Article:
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China vs. U.S.: Who's Winning Hearts and Minds?

China vs. U.S.: Who's Winning Hearts and Minds?

by Zacc Ritter and Julie Ray

This article is the third in a series detailing the results from the latest Rating World Leaders report, which analyzes trends in approval ratings of the leadership of the U.S., Germany, Russia and China in over 130 countries.

WASHINGTON, D.C. -- The U.S. is currently beating China in the competition for leadership approval in much of the world. But, as a new Gallup report shows, this approval can depend a great deal on who is in power.

Based on relative net approval scores, the U.S. enjoyed an advantage in 81 out of 133 countries that Gallup surveyed in 2023, while China had an advantage in 52.

The United States' net approval advantage was largest in Kosovo at +154 points (+78 U.S. net approval and -76 Chinese net approval). China’s advantage was largest in Russia at -132 points (-82 U.S. net approval and +50 Chinese net approval).

In any country, net approval of the U.S. minus net approval of China results in a relative net approval score between 200 and -200. A score of 200 means everyone approves of U.S. leadership and disapproves of Chinese leadership, while a score of -200 indicates the opposite. A score of 0 suggests parity, where the U.S. and China share the same net approval score.

(For more on this calculation, see the Leadership Net Approval and Soft Power section after the first chart.)


Leadership Net Approval and Soft Power

Countries advance their interests in various ways. They use soft power -- exerting their influence through culture, values and diplomacy -- to get what they want without resorting to economic or military coercion.

Soft power is a multifaceted concept that is difficult to measure. It broadly occurs at two levels: the elite level (politicians) and the population level (general public), with interplay between these two. Elites can shape popular beliefs about other countries. In turn, popular beliefs about other countries can shape the strategic environment in which elites operate.

For almost 20 years, Gallup has asked people worldwide if they approve or disapprove of the leadership of the U.S., China, Russia and Germany. Gallup calculates leadership net approval -- the difference between the percentage who approve and the percentage who disapprove of a country’s leadership -- to capture the general sentiment a population has about the job performance of a global leader.

The resulting net approval score offers a useful proxy for an important component of soft power at the population level.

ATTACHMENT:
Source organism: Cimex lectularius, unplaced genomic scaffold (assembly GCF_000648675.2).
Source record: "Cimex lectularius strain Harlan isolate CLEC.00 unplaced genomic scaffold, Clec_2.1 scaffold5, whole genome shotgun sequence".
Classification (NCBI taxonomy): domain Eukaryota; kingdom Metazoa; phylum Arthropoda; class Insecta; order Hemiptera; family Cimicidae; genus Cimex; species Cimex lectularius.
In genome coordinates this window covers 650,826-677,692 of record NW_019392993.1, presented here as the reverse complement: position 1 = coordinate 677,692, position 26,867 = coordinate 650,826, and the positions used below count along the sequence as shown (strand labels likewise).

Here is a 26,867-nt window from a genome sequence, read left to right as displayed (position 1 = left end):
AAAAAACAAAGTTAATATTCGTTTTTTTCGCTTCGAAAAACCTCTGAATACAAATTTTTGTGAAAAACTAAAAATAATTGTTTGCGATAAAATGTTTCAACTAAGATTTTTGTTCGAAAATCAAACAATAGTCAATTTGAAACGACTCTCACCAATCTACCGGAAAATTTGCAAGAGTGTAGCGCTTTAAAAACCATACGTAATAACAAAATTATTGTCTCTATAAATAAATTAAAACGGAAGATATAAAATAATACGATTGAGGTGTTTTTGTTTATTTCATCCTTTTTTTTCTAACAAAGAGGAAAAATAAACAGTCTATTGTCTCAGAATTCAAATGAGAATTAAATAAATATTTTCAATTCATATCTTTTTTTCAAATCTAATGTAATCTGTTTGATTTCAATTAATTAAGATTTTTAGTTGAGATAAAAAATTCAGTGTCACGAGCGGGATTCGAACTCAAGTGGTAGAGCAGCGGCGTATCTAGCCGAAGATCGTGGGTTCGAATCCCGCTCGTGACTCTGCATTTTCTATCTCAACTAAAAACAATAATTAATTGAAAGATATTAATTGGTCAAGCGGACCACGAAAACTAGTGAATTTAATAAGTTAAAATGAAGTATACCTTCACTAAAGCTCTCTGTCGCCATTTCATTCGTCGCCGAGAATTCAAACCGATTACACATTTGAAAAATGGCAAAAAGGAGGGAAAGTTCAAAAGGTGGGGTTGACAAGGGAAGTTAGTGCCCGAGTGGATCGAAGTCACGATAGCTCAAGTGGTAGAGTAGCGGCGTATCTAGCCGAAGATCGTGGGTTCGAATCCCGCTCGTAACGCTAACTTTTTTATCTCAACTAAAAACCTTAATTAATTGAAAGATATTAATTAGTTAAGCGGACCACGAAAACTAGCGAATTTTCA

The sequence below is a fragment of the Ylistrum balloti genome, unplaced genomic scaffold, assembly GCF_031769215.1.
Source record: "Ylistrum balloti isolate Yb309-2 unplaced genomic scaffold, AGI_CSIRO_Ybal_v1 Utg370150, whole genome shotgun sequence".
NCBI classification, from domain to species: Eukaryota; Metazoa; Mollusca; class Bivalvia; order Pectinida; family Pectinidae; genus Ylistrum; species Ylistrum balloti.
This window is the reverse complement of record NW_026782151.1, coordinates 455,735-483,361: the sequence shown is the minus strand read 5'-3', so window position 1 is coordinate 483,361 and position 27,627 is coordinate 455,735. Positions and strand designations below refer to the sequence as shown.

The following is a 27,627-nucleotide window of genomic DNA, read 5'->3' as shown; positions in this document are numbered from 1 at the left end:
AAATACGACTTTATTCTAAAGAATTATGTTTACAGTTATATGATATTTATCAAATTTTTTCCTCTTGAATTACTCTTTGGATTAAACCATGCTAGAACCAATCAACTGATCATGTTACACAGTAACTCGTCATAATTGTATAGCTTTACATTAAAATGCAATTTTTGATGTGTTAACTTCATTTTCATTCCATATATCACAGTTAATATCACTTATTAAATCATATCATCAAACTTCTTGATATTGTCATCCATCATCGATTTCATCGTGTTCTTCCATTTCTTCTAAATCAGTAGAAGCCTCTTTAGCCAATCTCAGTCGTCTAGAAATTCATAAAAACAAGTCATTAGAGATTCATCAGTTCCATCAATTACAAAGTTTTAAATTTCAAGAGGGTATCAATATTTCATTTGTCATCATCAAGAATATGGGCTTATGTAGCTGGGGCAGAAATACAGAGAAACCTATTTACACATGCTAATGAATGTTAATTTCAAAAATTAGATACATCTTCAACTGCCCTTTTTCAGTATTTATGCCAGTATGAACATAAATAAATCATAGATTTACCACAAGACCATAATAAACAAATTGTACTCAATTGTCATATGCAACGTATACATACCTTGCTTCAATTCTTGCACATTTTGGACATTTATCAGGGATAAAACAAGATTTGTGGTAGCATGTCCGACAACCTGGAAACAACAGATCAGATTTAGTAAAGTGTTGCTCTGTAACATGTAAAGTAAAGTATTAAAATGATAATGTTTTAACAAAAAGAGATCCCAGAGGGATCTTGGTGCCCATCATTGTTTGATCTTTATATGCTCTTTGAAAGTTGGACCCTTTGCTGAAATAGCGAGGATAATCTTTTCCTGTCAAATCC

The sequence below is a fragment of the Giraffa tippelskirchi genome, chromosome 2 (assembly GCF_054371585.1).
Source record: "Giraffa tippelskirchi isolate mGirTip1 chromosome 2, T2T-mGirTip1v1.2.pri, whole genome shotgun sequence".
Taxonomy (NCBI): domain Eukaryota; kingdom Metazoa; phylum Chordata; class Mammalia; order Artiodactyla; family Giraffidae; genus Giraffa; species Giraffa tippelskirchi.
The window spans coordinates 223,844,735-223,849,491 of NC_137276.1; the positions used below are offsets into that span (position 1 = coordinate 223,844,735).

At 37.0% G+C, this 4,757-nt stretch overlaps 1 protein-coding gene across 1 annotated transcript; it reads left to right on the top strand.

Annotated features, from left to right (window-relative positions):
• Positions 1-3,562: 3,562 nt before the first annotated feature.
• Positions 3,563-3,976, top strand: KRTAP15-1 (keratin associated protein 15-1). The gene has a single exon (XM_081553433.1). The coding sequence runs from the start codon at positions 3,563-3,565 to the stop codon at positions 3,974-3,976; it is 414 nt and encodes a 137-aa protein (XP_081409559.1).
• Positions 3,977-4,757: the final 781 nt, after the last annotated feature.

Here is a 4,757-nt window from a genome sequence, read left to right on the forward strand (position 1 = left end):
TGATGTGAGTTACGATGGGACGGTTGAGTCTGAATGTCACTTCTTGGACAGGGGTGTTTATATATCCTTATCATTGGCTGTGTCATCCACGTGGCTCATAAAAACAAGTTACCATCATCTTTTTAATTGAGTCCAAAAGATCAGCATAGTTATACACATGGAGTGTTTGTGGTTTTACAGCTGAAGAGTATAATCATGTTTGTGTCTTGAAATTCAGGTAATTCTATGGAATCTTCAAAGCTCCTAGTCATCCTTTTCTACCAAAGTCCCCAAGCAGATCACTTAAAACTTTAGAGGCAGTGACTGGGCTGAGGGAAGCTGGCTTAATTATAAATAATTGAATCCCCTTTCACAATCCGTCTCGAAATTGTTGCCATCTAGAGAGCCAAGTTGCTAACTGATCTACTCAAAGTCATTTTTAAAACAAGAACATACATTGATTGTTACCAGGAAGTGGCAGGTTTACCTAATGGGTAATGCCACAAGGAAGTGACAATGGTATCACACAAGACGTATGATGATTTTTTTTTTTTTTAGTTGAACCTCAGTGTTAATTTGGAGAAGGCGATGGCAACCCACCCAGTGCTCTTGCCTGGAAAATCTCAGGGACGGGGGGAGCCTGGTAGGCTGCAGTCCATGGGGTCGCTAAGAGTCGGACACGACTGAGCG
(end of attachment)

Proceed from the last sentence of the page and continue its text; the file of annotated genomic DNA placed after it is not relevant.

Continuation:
Gallup takes the difference between the net approval scores of two country leaders -- the U.S. and China, for example -- to produce a relative net approval score that captures the competitive and strategic nature of geopolitics. At times, foreign policy objectives of powerful countries like the U.S. and China are at odds. Holding other factors constant, the great power that has a net approval advantage in a country of interest may have a better chance to realize its objectives.


The Balance Has Shifted Over Time

While the U.S. enjoyed a meaningful net approval advantage over China in 2023, there have been notable short- and long-term shifts over the past two decades in which Gallup has been tracking global attitudes. These shifts notably coincide with changes in U.S. presidential administrations, from George W. Bush and Barack Obama to Donald Trump and Joe Biden.

The accompanying figure illustrates shifts in net approval advantages over time. Each dot represents a country.

  • The solid diagonal line is the inflection point. Countries above the line indicate an advantage for China, and below it, an advantage for the U.S.
  • The dashed diagonal lines designate a 50+-point advantage for China (dots above the upper dashed line) or for the U.S. (dots below the lower dashed line).
  • The quadrants capture country types:
    • Quadrant 1 -- positive net approval for China and negative net approval for the U.S.
    • Quadrant 2 -- positive net approval for China and the U.S.
    • Quadrant 3 -- negative net approval for China and the U.S.
    • Quadrant 4 -- negative net approval for China and positive net approval for the U.S.
  • The counters in the chart show how many countries fall into these various categories each year.

Global Leadership Advantage: U.S. vs. China, 2007-2023